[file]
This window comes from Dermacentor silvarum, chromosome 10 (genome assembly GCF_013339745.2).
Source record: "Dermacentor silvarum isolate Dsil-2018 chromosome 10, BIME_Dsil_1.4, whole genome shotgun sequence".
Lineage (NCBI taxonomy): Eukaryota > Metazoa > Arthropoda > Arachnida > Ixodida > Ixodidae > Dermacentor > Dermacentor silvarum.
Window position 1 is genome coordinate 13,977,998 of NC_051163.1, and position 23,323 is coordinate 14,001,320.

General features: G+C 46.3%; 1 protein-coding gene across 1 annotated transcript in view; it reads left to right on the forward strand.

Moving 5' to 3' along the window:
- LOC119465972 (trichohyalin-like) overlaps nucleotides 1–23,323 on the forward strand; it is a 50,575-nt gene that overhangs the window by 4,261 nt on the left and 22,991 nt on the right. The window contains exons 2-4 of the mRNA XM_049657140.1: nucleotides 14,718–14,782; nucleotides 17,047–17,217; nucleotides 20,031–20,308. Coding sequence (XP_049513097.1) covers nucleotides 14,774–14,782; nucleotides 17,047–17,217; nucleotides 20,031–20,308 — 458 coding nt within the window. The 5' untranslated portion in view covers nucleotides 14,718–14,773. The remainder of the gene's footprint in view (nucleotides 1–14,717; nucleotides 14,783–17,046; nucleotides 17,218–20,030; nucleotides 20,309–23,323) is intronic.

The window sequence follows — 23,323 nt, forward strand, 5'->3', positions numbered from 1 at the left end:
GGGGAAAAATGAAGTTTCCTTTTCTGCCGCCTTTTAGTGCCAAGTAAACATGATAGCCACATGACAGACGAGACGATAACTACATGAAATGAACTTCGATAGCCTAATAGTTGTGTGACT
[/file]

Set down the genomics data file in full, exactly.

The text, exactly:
This window comes from Dermacentor silvarum, chromosome 10 (genome assembly GCF_013339745.2).
Source record: "Dermacentor silvarum isolate Dsil-2018 chromosome 10, BIME_Dsil_1.4, whole genome shotgun sequence".
Lineage (NCBI taxonomy): Eukaryota > Metazoa > Arthropoda > Arachnida > Ixodida > Ixodidae > Dermacentor > Dermacentor silvarum.
Window position 1 is genome coordinate 13,977,998 of NC_051163.1, and position 23,323 is coordinate 14,001,320.

General features: G+C 46.3%; 1 protein-coding gene across 1 annotated transcript in view; it reads left to right on the forward strand.

Moving 5' to 3' along the window:
- LOC119465972 (trichohyalin-like) overlaps nucleotides 1–23,323 on the forward strand; it is a 50,575-nt gene that overhangs the window by 4,261 nt on the left and 22,991 nt on the right. The window contains exons 2-4 of the mRNA XM_049657140.1: nucleotides 14,718–14,782; nucleotides 17,047–17,217; nucleotides 20,031–20,308. Coding sequence (XP_049513097.1) covers nucleotides 14,774–14,782; nucleotides 17,047–17,217; nucleotides 20,031–20,308 — 458 coding nt within the window. The 5' untranslated portion in view covers nucleotides 14,718–14,773. The remainder of the gene's footprint in view (nucleotides 1–14,717; nucleotides 14,783–17,046; nucleotides 17,218–20,030; nucleotides 20,309–23,323) is intronic.

The window sequence follows — 23,323 nt, forward strand, 5'->3', positions numbered from 1 at the left end:
GGGGAAAAATGAAGTTTCCTTTTCTGCCGCCTTTTAGTGCCAAGTAAACATGATAGCCACATGACAGACGAGACGATAACTACATGAAATGAACTTCGATAGCCTAATAGTTGTGTGACT